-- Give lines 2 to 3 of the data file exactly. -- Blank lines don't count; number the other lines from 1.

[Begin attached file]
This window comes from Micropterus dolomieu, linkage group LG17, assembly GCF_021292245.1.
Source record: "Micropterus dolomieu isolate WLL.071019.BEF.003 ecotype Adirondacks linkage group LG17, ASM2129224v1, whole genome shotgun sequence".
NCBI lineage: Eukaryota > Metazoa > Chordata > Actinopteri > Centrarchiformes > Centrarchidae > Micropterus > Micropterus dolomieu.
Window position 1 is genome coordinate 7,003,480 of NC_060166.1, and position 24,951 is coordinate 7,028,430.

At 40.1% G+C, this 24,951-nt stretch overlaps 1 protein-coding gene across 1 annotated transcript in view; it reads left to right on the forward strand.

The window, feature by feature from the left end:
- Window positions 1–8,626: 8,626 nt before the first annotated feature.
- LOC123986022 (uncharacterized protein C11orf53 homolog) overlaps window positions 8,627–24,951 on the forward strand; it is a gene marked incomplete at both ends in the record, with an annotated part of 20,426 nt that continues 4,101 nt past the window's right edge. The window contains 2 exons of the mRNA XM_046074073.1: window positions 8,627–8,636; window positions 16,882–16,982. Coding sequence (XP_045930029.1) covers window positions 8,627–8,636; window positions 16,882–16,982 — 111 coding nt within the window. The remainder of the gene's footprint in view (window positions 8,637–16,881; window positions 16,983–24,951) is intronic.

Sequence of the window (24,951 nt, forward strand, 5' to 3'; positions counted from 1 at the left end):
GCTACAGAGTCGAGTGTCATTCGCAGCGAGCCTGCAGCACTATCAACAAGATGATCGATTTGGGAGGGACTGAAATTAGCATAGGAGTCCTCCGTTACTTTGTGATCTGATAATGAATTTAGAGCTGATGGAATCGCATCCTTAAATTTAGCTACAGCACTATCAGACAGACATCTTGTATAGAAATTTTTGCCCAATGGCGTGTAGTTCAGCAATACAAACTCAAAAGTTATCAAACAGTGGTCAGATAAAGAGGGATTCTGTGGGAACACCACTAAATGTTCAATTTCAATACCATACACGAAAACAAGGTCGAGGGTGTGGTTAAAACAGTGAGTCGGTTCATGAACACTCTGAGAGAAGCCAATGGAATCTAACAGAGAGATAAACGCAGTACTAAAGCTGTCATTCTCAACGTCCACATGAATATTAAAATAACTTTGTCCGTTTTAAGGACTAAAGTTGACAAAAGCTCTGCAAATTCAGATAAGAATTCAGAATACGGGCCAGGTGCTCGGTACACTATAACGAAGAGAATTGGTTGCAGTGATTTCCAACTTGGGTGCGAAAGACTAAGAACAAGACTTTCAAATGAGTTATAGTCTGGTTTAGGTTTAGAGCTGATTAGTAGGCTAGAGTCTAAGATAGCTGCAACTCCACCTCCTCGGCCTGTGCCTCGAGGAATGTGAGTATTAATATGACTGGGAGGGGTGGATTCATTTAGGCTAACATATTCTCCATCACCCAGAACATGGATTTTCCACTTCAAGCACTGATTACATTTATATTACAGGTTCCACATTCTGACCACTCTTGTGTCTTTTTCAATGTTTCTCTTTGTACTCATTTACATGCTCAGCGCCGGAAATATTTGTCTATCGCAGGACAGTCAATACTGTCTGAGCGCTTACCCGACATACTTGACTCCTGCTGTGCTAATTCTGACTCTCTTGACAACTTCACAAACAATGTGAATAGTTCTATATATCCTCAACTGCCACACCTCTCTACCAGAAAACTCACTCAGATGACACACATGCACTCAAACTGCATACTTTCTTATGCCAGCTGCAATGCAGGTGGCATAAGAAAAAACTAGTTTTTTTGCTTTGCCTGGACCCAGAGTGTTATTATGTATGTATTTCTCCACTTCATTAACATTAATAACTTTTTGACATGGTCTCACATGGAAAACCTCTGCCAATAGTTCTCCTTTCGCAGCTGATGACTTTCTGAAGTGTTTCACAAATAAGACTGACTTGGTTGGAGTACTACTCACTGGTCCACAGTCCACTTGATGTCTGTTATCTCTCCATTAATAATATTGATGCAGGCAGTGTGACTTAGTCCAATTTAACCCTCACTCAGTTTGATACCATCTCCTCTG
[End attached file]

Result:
Source record: "Micropterus dolomieu isolate WLL.071019.BEF.003 ecotype Adirondacks linkage group LG17, ASM2129224v1, whole genome shotgun sequence".
NCBI lineage: Eukaryota > Metazoa > Chordata > Actinopteri > Centrarchiformes > Centrarchidae > Micropterus > Micropterus dolomieu.